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Map of the Highlands of Scotland

Places

Counties





Despite regionalisation in 1974 and later changes in local government to form the present 'Councils', people still refer to the historic counties. This is particularly true of the five mainland 'Crofter Counties' - Argyll, Inverness-shire, Ross & Cromarty, Sutherland and Caithness.

Argyll
The most southerly, Argyll, includes the ancient seat of the Scots, Dalriada. In later times it was to become the heartland of the Clan Campbell, though Islay remained in the hands of the Lord of the Isles. A mountainous county stretching from the Mull of Kintyre to Glencoe, it includes many islands - Islay, Jura, Mull, Coll and Tiree among them. Its economy depends on agriculture, forestry and fishing.

Inverness-shire
The largest county is Inverness-shire and includes the areas of Badenoch, Lochaber, Skye and Lochalsh (until 1974, Lochalsh was part of Ross-shire). It contains the Highland capital Inverness - elevated to city status in 2000 - as well as Loch Ness and Britain's highest mountain, Ben Nevis. Harris and the Uists were also part of Inverness-shire until 1974. Britain's last battle was fought just outside Inverness at Culloden in 1746.

Ross & Cromarty
To the north lies Ross and Cromarty with the gently rolling farmlands of the Black Isle and Easter Ross. Its mountainous interior culminates in the stunning Torridon Hills to the west. The Isle of Lewis was also part of it until the local government re-organisation of the 1970s. Though Stornoway was the largest settlement, Dingwall was the county town. Other settlements include the historic town of Tain, the ferry terminal of Ullapool, and Invergordon where oil rigs are serviced and ocean liners dock.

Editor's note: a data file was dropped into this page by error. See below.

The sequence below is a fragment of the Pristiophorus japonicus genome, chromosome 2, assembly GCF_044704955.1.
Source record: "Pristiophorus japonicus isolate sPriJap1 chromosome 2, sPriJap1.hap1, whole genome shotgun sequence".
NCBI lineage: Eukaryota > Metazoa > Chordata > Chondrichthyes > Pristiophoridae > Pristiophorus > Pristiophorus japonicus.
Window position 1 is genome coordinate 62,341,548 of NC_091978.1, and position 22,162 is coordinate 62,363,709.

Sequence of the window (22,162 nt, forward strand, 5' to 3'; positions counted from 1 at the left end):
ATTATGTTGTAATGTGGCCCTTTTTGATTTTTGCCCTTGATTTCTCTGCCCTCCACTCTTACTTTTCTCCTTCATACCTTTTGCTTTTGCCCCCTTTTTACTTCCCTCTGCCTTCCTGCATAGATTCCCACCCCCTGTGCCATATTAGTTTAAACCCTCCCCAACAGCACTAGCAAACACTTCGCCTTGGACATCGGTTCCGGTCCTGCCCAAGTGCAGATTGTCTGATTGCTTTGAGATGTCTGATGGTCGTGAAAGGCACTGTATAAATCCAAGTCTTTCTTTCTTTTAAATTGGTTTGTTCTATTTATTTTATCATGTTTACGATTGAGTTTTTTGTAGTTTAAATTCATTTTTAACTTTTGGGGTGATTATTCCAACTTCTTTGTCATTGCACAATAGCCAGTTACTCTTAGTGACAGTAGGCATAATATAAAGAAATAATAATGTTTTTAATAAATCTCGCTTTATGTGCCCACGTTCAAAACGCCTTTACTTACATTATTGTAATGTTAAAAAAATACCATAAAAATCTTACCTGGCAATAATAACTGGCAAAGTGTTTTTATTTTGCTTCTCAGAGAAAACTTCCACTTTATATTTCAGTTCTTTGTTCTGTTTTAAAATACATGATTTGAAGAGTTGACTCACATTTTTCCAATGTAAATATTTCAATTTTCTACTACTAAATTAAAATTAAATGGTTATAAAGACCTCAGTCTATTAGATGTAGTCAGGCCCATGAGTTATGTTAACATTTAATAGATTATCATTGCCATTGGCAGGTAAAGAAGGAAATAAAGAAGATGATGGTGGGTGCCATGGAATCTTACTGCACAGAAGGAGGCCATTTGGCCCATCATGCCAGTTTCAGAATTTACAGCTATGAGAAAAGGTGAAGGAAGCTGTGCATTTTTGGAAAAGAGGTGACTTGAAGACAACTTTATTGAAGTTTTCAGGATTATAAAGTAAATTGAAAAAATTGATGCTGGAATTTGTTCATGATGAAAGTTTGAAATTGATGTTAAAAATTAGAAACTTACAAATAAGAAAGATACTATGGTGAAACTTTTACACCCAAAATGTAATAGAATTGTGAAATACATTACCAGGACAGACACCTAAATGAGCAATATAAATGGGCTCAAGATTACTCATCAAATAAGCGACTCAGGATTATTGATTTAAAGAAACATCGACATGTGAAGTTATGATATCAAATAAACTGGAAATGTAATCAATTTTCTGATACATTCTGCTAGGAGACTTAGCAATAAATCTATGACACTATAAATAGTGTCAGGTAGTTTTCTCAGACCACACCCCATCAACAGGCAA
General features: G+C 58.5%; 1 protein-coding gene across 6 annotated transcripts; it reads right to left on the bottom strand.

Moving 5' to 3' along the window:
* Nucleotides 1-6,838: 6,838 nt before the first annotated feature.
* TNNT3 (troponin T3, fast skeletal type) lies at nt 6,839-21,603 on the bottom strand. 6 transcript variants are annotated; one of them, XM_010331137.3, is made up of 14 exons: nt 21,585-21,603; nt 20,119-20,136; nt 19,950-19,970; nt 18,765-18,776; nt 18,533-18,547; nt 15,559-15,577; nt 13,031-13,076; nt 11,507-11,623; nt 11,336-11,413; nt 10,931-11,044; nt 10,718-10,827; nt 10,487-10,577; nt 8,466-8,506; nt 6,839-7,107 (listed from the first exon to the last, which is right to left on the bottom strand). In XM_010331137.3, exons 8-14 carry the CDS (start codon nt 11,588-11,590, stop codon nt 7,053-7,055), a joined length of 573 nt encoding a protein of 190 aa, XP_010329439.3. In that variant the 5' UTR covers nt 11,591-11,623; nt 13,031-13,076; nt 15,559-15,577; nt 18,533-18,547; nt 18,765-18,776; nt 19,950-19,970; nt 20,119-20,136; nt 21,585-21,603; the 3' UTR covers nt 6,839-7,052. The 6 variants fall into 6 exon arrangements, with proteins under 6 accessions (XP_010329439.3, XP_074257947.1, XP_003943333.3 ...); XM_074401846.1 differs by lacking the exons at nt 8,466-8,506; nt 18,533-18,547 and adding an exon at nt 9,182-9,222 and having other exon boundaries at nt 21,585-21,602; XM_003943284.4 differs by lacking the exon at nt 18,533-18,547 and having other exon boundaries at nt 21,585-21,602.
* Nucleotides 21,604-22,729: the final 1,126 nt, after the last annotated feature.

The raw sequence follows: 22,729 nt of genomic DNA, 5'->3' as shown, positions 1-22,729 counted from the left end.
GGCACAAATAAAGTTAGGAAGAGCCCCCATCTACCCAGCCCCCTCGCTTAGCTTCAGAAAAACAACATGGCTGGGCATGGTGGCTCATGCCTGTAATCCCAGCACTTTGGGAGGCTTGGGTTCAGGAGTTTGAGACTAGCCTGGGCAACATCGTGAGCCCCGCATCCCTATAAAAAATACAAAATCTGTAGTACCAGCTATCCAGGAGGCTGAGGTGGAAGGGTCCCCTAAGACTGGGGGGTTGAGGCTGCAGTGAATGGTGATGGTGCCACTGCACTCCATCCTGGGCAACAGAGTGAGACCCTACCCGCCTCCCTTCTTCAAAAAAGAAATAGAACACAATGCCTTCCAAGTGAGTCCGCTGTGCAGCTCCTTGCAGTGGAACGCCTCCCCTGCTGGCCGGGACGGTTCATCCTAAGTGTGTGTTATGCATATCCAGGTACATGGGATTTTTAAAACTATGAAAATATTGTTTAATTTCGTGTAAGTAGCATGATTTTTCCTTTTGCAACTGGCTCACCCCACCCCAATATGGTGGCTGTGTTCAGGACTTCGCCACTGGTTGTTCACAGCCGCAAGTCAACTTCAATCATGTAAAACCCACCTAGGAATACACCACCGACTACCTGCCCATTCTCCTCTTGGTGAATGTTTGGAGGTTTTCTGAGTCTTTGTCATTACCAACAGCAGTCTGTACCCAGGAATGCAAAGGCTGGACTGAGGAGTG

Sutherland
Further to the north lies Sutherland, characterised by isolated mountains and vistas of open moorland, including the vast blanket bogs of the 'Flow Country'. It has a stark but captivating grandeur and some the country's finest salmon rivers. Hill sheep farming and fishing are the mainstays of the economy.

Caithness
Caithness occupies the north east corner. It is a low-lying green windswept landscape with distinctive flagstone field boundaries. Though smaller than the others, it has two of the Highlands' largest towns - Wick and Thurso. Agriculture and fishing are important along with small scale industry. The Dounreay nuclear reactor, now decommissioned, still employs many around the area.

Other Highland counties
Perthshire, Angus, Aberdeenshire and Banffshire share part of the Highland hinterland, but their focus is largely on their lowland areas and cities.



BIBLIOGRAPHY

If a book listed in the bibliography below is available from the Highland Libraries it will be indicated by a book icon - Check Highland Libraries' Catalogue

DAVID GRAHAM-CAMPBELL
Portrait of Argyll and the southern Hebrides Check Highland Libraries' Catalogue

Inverness Field Club
The hub of the Highlands Check Highland Libraries' Catalogue


The New Caithness book Check Highland Libraries' Catalogue


The Ross and Cromarty book Check Highland Libraries' Catalogue


The Sutherland book Check Highland Libraries' Catalogue

Access more books about Caithness

Access more books about Inverness-shire

Access more books about Lochaber

Access more books about Ross-shire

Access more books about Sutherland

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